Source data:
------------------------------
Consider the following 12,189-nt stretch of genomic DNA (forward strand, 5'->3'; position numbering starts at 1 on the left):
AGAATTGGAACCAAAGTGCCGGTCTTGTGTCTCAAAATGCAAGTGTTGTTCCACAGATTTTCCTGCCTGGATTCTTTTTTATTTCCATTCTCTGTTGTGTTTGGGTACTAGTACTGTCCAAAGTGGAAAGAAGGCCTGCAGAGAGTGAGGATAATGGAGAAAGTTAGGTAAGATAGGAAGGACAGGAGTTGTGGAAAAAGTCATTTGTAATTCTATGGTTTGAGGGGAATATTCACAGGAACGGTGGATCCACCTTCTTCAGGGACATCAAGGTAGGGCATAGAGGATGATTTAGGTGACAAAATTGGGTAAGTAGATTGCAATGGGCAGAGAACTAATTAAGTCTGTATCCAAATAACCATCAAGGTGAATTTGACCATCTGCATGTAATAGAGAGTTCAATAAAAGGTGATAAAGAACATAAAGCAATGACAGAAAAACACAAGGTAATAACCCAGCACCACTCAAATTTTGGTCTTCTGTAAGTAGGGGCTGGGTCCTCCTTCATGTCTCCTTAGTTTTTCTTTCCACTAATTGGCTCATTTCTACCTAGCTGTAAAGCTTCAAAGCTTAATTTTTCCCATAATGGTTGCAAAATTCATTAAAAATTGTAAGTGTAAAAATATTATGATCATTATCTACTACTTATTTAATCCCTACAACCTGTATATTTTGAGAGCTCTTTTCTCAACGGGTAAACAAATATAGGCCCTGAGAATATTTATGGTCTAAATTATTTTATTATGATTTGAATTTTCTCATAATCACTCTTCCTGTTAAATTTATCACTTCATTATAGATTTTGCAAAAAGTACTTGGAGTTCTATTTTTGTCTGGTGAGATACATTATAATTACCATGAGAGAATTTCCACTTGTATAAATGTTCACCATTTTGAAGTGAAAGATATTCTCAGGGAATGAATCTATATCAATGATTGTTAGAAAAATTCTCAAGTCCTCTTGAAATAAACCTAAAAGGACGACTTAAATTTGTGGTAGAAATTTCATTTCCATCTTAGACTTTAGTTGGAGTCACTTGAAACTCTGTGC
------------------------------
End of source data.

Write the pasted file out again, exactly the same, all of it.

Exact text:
Consider the following 12,189-nt stretch of genomic DNA (forward strand, 5'->3'; position numbering starts at 1 on the left):
AGAATTGGAACCAAAGTGCCGGTCTTGTGTCTCAAAATGCAAGTGTTGTTCCACAGATTTTCCTGCCTGGATTCTTTTTTATTTCCATTCTCTGTTGTGTTTGGGTACTAGTACTGTCCAAAGTGGAAAGAAGGCCTGCAGAGAGTGAGGATAATGGAGAAAGTTAGGTAAGATAGGAAGGACAGGAGTTGTGGAAAAAGTCATTTGTAATTCTATGGTTTGAGGGGAATATTCACAGGAACGGTGGATCCACCTTCTTCAGGGACATCAAGGTAGGGCATAGAGGATGATTTAGGTGACAAAATTGGGTAAGTAGATTGCAATGGGCAGAGAACTAATTAAGTCTGTATCCAAATAACCATCAAGGTGAATTTGACCATCTGCATGTAATAGAGAGTTCAATAAAAGGTGATAAAGAACATAAAGCAATGACAGAAAAACACAAGGTAATAACCCAGCACCACTCAAATTTTGGTCTTCTGTAAGTAGGGGCTGGGTCCTCCTTCATGTCTCCTTAGTTTTTCTTTCCACTAATTGGCTCATTTCTACCTAGCTGTAAAGCTTCAAAGCTTAATTTTTCCCATAATGGTTGCAAAATTCATTAAAAATTGTAAGTGTAAAAATATTATGATCATTATCTACTACTTATTTAATCCCTACAACCTGTATATTTTGAGAGCTCTTTTCTCAACGGGTAAACAAATATAGGCCCTGAGAATATTTATGGTCTAAATTATTTTATTATGATTTGAATTTTCTCATAATCACTCTTCCTGTTAAATTTATCACTTCATTATAGATTTTGCAAAAAGTACTTGGAGTTCTATTTTTGTCTGGTGAGATACATTATAATTACCATGAGAGAATTTCCACTTGTATAAATGTTCACCATTTTGAAGTGAAAGATATTCTCAGGGAATGAATCTATATCAATGATTGTTAGAAAAATTCTCAAGTCCTCTTGAAATAAACCTAAAAGGACGACTTAAATTTGTGGTAGAAATTTCATTTCCATCTTAGACTTTAGTTGGAGTCACTTGAAACTCTGTGC